Scientific Name: Anthemis nobilis, Matricaria chamomilla, Anthemis cotula - Compositae Family
AKA: Camomile, Common Chamomile, Chamaemelum nobile, Wild Chamomile, Dog-Fennel, Maruta Cotula, Manzanilla (Spanish), Maythen (Saxon), Mayweed, Dog Chamomile, Maruta Foetida, German Chamomile, Chammoniles, Stinking Chamomile
Parts Used: Capitula – flower heads
Active Compounds: Volatile oil, anthemic acid (bitter), tannic acid, and a glucoside.
Animal studies (except those involving cats) have found Chamomile to . The monoterpenes also help with coughs.
Background: One of the most loved and most used herbs throughout history is the Chamomile flower. Its name comes from the Greek “kamai melon” meaning “ground apple” due to its apple-like fragrance. Beatrix Potter in 1902 wrote of a healing Chamomile tea given to the feverish Peter Rabbit by his mother. Early Egyptians revered the herb for its effectiveness in curing the chills caused by malaria, or agues.
Greek physician Dioscorides (first century A.D.) and Roman naturalist Pliny (23 AD) both advocated Chamomile baths and warm poultices for relief of liver, bladder and kidney disorders as well as headaches. Chamomiles were also used to refresh the air in a time when bathing was infrequent at best. Stems were strewn on the floor where they would release a pleasant fragrance when stepped on. The yellow Chamomile flower has been used to flavor Manzanilla sherry in Spain, highlight blonde hair color, and repel insects.
Many different types of Chamomile grow throughout Europe, Southern Asia and North Africa, but two varieties are most sought after for their gentle healing and calming properties: German Chamomile, and Roman or Common Chamomile.
Antibiotic: Used to treat many minor illnesses and reduce fevers. Tincture is used to treat diarrhea in children. Chamomile’s effectiveness against infection is reported to be 120 times more powerful than salt water.
Anti-inflammatory: Eternally used to reduce swelling and inflammatory discomfort, congested neuralgia, or facial swelling caused by abscesses.
Antispasmodic: Reduces indigestion and menstrual cramps. Also used to induce menstruation.
Other uses: Sedative, calms nerves, prevents nightmares, stimulates appetite and digestion, eases gout and headache, diuretic, eases delirium tremens
Common or Roman Chamomile, first known as Anthemis nobilis and now called Chamaemelum nobile, is a cultivated perennial growing up to 9 inches in height. Historically used as a ground cover on walkways, stepping on the plant helps propagate it. German or Wild Chamomile, Matricaria recutitia is a 2 to 3 foot tall annual, and is not as fragrant as its Roman cousin.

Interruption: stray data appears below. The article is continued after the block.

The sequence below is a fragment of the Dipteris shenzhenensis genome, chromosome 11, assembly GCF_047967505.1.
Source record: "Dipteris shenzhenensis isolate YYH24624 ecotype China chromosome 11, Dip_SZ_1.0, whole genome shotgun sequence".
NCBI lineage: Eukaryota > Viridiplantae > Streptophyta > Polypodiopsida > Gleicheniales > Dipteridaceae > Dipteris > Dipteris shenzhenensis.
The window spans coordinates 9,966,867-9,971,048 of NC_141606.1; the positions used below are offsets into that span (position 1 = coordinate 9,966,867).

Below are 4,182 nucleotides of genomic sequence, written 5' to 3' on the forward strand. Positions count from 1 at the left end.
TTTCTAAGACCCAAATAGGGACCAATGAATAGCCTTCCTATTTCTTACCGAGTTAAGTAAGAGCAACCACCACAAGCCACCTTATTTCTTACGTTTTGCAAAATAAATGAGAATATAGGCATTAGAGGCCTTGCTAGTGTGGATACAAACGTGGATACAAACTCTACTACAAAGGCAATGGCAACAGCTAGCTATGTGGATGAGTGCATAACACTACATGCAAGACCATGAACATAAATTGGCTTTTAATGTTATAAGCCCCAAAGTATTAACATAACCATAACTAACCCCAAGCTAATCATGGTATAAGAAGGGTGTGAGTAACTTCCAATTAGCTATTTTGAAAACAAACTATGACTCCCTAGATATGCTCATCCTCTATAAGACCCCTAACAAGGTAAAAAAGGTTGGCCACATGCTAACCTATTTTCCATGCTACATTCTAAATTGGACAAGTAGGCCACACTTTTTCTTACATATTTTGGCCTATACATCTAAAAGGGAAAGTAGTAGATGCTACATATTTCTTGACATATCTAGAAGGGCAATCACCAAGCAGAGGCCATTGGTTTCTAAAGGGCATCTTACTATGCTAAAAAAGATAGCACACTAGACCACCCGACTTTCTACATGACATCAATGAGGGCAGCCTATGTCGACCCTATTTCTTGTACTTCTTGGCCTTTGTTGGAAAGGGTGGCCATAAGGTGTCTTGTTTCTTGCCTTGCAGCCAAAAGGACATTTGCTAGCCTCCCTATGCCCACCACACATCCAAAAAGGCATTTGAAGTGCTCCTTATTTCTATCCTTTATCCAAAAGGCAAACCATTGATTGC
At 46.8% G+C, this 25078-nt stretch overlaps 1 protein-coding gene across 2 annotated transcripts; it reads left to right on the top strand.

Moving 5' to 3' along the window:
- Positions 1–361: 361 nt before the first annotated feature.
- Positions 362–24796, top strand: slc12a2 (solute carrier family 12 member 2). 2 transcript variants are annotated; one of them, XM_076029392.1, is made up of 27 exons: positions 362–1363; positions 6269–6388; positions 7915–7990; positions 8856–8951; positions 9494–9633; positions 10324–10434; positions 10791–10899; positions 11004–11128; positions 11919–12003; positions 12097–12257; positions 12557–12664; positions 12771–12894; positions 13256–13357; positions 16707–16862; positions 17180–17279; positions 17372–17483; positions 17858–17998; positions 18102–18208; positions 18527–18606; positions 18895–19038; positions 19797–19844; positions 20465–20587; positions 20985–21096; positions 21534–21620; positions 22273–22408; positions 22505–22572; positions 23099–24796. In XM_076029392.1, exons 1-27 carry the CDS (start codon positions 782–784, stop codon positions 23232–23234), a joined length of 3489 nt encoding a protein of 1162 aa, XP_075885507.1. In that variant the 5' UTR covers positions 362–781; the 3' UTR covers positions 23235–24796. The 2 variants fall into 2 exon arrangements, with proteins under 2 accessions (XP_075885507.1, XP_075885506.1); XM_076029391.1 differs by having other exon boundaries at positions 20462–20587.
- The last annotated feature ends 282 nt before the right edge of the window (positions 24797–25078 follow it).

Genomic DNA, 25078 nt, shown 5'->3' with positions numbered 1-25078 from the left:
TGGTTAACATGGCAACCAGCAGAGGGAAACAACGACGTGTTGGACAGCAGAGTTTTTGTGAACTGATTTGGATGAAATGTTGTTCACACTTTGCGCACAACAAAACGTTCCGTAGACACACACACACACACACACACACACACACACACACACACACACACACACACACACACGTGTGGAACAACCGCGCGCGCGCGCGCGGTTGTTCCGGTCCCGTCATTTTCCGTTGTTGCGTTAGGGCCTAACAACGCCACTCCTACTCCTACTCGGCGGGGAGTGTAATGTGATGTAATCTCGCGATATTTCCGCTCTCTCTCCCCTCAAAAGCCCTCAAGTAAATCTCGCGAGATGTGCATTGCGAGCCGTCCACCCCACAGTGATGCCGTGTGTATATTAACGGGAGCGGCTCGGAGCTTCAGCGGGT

Both plants have daisy shaped blossoms, gray-green feathery leaves covered with down, and a flavor and scent reminiscent of apples. Roman Chamomile bears twin blossoms and prefers dry, sandy soil. The German variety thrives in rich, moist loam and produces single flowers, considered more potent than their twin cousin. Both strains of Chamomile bloom from late spring through late summer. To harvest Chamomile for teas, cut and dry the flowers when the petals shrink from the flower center.
Infusion: Hot – 1 ounce of flowers to 2 cups of boiling water, cover and allow to stand for 10 minutes before straining. Cold – ˝ ounce of flowers to 2 cups of water. Administer freely in doses of 1 teaspoon. Concentrated - 4 ounces of powdered flowers in 2 cups of water, used with oil of Chamomile and alcohol. Used as a stoma chic to aid digestion, 2 to 7.5 milliliters given 3 times daily.
Tincture: Chamomile is effective for diarrhea in children.
Extract: Take 2 to 4 milliliters. Combine amounts up to 1 gram with myrrh and prepared iron to make a pill for use as a strong tonic.
Decoction: Combine 10 units of Chamomile flowers with 5 units of Poppy heads, crushed, in 100 units of mineral-free water. Apply as a hot compress to abscesses.
Poultice: Place Chamomile flower heads in a cloth bag and soak thoroughly in boiling water. Use to reduce swelling of inflamed tissues.
Oil: Take ˝ to 3 drops (B.P. dose)
Single flowers of the German Chamomile contain an alkali so potent that it can harm the tissues of the stomach and bowels. Due to this fact, the British Pharmacopoeia advises use of the cultivated, twin flowers.
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